A week from today, the football world will be discussing what transpired in the previous night's opening matchup between the Packers and Seahawks.

The regular season is finally here -- well, almost.

To get a handle on what's in store in the months ahead, below are 10 numbers that matter for the 2014 NFL season.

7.44 - The average projected win total this year for opponents of the Houston Texans, according to Bovada. There are several different ways to calculate strength of schedule, but going strictly off of the previous year's win/loss records is misguided because so much changes in the offseason.

Bovada released win totals for all 32 teams a couple weeks ago. These take several factors into account -- free agency, the draft, regression, injuries, coaching changes, etc. We decided to drop these projected win totals into a spreadsheet to find out which team has the easiest and most difficult strength of schedule according to Vegas. (Full disclosure: This is not an original idea. Others have used this method in the past.)

The numbers show that based on Vegas' projected win totals, the Texans have the easiest projected schedule in the league, followed by the Titans (7.72), Steelers (7.88) and Colts (7.88). Not far behind are the Patriots (7.91), Browns (7.91) and Ravens (7.91).

8.72 - On the flip side of the Texans are the Arizona Cardinals. They have the most difficult schedule in the league, according to Vegas, with an average opponent win total of 8.72.

Guess who's next? The Oakland Raiders at 8.59. Even though they finished with a 4-12 record last season, they have the second-toughest schedule.

The Panthers (8.56), Vikings (8.50), Rams (8.47), 49ers (8.44) and Bucs (8.44) also face challenging slates.

13 - The number of teams that finished last season with two different quarterbacks having started at least three games apiece. That's nearly 41 percent of the league.

It's become trendy for analysts to label QBs as injury-prone, but the truth is it's just difficult to find a guy who can last all 16 games without going down. That's why many coaches seem as obsessed as ever with finding backup options who can keep their teams afloat.

Of the 13 teams cited, only two made the postseason: the Packers and Eagles.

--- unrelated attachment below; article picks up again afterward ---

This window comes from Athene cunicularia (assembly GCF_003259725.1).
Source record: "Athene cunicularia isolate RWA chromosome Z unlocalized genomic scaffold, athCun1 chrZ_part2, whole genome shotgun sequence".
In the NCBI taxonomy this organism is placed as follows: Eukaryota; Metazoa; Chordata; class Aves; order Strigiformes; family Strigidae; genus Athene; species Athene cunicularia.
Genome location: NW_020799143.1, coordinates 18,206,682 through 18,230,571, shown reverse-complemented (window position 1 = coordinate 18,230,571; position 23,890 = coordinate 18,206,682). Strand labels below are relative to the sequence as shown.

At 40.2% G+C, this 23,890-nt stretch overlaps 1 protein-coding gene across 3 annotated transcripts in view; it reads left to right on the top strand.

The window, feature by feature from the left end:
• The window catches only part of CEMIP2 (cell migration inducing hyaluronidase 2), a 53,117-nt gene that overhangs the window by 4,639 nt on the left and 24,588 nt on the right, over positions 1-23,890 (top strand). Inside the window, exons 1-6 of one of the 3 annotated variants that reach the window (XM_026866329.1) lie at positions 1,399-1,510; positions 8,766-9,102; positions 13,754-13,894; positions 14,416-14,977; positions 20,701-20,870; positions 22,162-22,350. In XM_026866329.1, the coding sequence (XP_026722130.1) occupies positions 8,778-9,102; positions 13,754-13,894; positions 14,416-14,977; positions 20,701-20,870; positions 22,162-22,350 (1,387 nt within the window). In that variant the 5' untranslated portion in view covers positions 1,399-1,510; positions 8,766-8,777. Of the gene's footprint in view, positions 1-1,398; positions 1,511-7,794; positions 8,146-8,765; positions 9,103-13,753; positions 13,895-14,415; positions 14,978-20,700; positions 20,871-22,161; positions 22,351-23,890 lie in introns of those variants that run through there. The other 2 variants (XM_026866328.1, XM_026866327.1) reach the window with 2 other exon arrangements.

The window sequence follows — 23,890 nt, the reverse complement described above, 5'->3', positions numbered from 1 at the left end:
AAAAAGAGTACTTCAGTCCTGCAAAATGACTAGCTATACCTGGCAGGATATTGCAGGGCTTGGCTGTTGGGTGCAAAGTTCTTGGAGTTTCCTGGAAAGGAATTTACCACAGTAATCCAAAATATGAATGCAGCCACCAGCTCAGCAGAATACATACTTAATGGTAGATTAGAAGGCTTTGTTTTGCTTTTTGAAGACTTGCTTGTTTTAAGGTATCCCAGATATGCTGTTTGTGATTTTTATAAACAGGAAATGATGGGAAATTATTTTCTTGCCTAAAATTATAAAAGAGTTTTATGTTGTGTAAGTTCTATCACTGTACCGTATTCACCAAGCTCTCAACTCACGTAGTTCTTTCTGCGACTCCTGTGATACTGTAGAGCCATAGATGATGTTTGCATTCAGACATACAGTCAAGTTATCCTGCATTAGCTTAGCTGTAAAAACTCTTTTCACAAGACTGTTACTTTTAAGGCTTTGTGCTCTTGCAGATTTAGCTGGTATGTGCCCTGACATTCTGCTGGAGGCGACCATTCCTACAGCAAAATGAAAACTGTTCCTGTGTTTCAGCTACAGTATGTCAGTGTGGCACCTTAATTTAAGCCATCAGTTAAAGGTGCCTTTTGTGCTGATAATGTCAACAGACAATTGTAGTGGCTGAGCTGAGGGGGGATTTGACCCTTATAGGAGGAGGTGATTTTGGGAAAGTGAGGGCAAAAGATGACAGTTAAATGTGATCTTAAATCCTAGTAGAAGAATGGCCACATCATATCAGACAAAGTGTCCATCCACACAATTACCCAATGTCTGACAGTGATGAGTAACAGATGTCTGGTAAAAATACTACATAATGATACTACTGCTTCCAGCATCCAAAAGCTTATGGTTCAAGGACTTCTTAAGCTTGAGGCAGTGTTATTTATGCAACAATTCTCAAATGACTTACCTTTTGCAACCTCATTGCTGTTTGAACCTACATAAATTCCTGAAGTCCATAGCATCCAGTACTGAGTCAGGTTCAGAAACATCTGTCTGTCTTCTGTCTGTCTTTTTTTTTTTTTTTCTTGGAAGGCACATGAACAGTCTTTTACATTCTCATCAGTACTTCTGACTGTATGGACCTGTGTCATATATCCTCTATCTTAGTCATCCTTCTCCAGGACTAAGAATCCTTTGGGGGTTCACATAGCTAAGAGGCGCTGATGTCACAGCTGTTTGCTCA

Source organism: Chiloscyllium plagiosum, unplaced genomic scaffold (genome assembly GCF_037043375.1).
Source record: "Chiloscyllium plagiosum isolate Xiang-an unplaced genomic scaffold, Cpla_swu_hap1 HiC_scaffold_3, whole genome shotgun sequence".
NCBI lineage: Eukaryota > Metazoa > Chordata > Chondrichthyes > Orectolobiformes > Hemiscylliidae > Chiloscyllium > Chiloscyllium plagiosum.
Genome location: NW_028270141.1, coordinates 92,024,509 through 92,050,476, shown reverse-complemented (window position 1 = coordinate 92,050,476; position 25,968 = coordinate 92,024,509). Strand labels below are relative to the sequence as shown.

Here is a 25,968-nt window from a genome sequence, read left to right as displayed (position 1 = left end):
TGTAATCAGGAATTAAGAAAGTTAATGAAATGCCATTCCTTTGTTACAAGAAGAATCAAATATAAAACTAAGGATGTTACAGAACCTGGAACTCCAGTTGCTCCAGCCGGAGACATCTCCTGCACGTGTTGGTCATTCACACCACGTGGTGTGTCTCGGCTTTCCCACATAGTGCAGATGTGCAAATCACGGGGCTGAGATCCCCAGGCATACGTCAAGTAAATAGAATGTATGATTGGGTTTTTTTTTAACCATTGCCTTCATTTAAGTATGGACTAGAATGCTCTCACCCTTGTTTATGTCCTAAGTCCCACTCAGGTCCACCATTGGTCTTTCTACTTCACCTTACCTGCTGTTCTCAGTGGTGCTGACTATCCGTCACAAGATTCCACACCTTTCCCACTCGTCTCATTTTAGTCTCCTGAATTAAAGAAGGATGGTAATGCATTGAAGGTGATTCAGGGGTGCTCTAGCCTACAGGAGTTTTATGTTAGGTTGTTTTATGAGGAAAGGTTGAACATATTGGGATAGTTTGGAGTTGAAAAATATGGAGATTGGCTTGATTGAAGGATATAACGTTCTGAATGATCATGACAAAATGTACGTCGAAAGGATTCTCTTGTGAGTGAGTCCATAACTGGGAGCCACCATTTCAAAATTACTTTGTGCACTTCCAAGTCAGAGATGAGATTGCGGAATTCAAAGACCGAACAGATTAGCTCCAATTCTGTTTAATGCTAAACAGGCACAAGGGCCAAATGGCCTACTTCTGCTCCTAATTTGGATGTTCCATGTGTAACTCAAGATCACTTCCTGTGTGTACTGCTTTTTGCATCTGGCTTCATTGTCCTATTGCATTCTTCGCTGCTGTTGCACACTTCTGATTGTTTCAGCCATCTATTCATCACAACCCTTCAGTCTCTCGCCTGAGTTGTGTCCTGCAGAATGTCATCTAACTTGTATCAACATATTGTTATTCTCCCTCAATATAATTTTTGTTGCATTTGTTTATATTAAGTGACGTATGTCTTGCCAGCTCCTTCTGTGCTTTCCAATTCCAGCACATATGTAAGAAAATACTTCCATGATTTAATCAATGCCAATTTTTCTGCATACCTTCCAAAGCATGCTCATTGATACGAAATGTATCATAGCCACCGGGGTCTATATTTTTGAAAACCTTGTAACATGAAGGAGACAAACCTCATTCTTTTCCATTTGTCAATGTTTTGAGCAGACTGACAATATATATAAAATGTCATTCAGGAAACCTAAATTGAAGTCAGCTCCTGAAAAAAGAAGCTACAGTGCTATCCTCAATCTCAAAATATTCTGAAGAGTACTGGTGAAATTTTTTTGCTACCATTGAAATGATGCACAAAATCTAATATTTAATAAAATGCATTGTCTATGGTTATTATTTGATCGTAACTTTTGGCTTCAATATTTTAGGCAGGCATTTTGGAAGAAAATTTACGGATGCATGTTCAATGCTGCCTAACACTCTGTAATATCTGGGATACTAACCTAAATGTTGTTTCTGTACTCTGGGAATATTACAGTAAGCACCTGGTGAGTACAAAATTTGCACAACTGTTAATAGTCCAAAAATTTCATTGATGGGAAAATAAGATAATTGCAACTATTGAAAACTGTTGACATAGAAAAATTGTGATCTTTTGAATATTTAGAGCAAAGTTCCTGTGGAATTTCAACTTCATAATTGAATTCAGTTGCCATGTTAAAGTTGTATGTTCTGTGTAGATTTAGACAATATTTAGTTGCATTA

4 - The number of players in NFL history who have notched a 19-sack season before their 24th birthday. Kansas City's Derrick Thomas did it in 1990. Two years ago, Aldon Smith and J.J. Watt had 19.5 and 20.5 sacks, respectively.

In 2013, Rams defensive end Robert Quinn joined the club. For the purposes of this exercise, we took a closer look at all 19 of his sacks from last season, and a few things stand out. Quinn is a master at firing off the ball, using his hands to combat offensive tackles and getting around the edge. Ten of his 19 sacks came on edge rushes where he beat the left tackle cleanly to the outside.

And Quinn knows how to finish. He has 34-inch arms, and when he gets near the quarterback, it's over. Quinn finished second in the NFL with seven forced fumbles last season.

On four of the sacks, offenses committed more than one blocker to Quinn, and he still got to the quarterback. In addition to length and speed, he plays with a relentless nature.  

The best example of that is this Week 15 sack against the Saints. You can see Quinn is set up at right defensive end, wide of the tackle. New Orleans stations tight end Jimmy Graham over him for some help.


Graham does a fantastic job with his chip, knocking Quinn inside.


The left guard has him under control and actually takes him to the ground.



At this point in the play, it appears the Saints' strategy has worked perfectly. But Drew Brees can't find a receiver and steps up in the pocket. Quinn could have easily given up on the play once he was on the ground, but instead he gets up, extends his arms and knocks the ball out of Brees' hand.


That's a big boy play right there. Quinn forced the fumble and recovered it.

Going forward, offenses will commit plenty of resources to slowing Quinn down, but having just turned 24 in May, he's poised for another monster season.

3 - The number of wide receivers who posted 80-plus catches, 16.0 YPR and at least nine touchdowns last season.

The names: Calvin Johnson, Josh Gordon and DeSean Jackson. None of those receivers are older than 28, yet two of three face uncertain futures.